I think about walking through the lawn and then walking into our homes, WITH our shoes, and I shudder.  Every chemical you just walked through spreads itself all over your home and into the indoor air.  And what about those precious LITTLE BARE FEET that touch the lawn?  It’s like walking into a chemical field.  I could never dream of subjecting our kids to such dangerous conditions.  Research has shown that chemical lawn fertilizers and pesticides can present numerous symptoms, including respiratory problems, nervous system disorders, and aggravation of pre-existing conditions (such as asthma) and our children happen to be the most vulnerable.grass-lawn

Now consider this: Each year, in the US, over 103 million pounds of toxic chemicals are applied to lawns in our pursuit of “visual appeal”. That’s all it really is… an aesthetically pleasing look.  This post could go on forever (and in the very near future, I will give more information about regular practices you can adopt to have a healthier lawn) but for now, if you feel you MUST pamper your lawn, at least consider greener solutions.

Check out NaturaLawn of America or (if you’re in Ohio) GoodNature, provider of lawn care for our beloved Cleveland Metroparks Zoo.  This hasn’t even scratched the surface, but there are great do-it-yourself solutions that I promise to provide… soon!

But, for now, to top things off, the very next day there was a ‘hanger’ dangling from a door knob on the front of my house.  TruGreen’s “Anthony” was offering me a monthly estimate of $53 to contaminate my yard… and family… and the environment.  Thanks, but no thanks, Anthony.  Move on.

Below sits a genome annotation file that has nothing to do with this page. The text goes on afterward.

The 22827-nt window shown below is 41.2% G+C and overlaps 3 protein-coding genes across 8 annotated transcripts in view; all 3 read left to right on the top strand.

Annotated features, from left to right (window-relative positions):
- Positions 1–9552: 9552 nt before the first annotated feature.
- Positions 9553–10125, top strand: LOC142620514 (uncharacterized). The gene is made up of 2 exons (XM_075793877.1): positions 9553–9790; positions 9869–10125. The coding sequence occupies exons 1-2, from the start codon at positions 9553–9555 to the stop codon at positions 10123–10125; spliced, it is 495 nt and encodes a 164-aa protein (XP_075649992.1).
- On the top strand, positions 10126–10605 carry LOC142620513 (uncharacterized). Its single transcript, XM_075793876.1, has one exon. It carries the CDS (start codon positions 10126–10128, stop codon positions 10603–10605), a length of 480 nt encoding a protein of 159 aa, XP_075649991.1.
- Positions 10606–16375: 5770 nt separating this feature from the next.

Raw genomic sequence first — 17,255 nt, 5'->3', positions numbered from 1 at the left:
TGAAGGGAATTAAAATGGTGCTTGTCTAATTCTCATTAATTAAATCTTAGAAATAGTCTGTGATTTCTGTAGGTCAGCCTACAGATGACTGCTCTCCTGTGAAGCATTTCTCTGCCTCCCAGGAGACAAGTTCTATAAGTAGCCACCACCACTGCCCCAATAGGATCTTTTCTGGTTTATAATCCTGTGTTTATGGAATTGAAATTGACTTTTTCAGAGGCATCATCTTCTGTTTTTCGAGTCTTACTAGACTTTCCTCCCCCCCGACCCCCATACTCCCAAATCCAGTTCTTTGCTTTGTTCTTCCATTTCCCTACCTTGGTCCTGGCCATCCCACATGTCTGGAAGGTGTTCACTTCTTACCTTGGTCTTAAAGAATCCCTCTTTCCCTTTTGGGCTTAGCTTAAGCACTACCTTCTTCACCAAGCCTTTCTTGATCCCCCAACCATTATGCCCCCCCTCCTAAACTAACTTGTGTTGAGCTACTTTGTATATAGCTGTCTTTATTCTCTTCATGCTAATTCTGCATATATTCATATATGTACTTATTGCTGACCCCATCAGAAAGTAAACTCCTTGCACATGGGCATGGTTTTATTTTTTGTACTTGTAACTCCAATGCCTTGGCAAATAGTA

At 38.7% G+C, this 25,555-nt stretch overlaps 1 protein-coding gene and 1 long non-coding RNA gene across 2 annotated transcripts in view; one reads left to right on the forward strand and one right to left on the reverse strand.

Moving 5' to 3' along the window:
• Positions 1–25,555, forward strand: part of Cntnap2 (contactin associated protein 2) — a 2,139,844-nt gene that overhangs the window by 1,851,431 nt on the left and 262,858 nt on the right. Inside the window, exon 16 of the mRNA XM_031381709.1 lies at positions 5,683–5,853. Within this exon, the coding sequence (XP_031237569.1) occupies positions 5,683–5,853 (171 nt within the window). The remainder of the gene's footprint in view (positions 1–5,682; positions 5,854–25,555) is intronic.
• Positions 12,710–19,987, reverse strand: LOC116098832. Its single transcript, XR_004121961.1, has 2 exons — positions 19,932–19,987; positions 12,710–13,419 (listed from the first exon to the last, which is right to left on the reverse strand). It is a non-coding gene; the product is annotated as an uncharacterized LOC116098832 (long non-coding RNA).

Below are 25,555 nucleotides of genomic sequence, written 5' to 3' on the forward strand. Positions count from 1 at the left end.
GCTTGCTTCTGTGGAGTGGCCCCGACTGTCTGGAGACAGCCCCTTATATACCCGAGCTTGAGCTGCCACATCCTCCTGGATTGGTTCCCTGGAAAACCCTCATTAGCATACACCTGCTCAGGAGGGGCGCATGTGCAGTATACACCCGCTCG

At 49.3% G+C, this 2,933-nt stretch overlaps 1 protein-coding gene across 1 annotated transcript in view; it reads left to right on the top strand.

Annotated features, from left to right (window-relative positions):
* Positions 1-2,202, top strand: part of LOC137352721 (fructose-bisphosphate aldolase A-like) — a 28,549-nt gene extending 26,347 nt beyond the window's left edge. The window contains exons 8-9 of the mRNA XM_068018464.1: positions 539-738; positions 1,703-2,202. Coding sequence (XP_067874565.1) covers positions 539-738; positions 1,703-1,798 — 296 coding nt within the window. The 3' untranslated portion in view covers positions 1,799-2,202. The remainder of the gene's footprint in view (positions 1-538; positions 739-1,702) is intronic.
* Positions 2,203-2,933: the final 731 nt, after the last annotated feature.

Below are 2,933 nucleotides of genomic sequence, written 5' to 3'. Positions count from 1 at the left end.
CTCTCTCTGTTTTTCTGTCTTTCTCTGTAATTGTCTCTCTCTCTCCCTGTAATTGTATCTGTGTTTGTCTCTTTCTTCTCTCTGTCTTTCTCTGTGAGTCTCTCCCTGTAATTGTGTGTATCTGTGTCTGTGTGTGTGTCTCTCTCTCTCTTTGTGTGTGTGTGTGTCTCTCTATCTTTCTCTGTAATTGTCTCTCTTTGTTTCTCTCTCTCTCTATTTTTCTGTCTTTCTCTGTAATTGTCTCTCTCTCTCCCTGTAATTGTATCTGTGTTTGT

Welcome to our home… so take off your shoes… NOW!

Well, wouldn’t that be the greeting of all greetings when you arrive at my house, but the more I learn, the more I realize this needs to become a new mantra in our home.

I never really thought about all of the horrible things that our shoes encounter (besides our stinky feet!).  Living in the seasonally leafy or snowy and often FREEZING climate in Cleveland my biggest concern was just tracking in dirt and “ick” and salt, but there is much more concern than just dirtyin’ up the joint… chemicals, toxins, pesticides, lead and just all kinds of things we don’t want to come in contact with are the issue.

Case in point… you were just at the gas station for a fill-up… or you trudge across a lawn just sprayed with chemical fertilizer… and DON’T remove your shoes… ugh.  Ugly picture.

I think about all of the time our kids spend playing on the floor, all of the time we ALL spend playing on the floor, and it can actually be like rolling around in a chemical dump if we aren’t careful.  Plus, when they get dragged into our home, these contaminants also become airborne so we actually inhale them too.  Top that off with a study I read about… it said that wearing shoes indoors was a larger source of children’s pesticide exposure than eating non-organic fruits and vegetables!  Okay, I’m convinced!

This weekend we are celebrating both of our kids’ birthdays with our families, and often times, when someone has asked, “do you need me to take off my shoes” I have been timid (yea, ME?  Timid?!) and said “no, you don’t need to” because I assume that question means they really don’t want to.  But this needs to change.

This time I will be parking a large rug right by the front door and hopefully that will avoid the question because it’s already suggesting the “answer!” Maybe, when I make my first million I can be like Tom Cruise and have slippers for everyone at the door.

I know the party is on a Sunday, but for now… come on in, take off your shoes and hope that you left your “holey” (holy?) socks at home!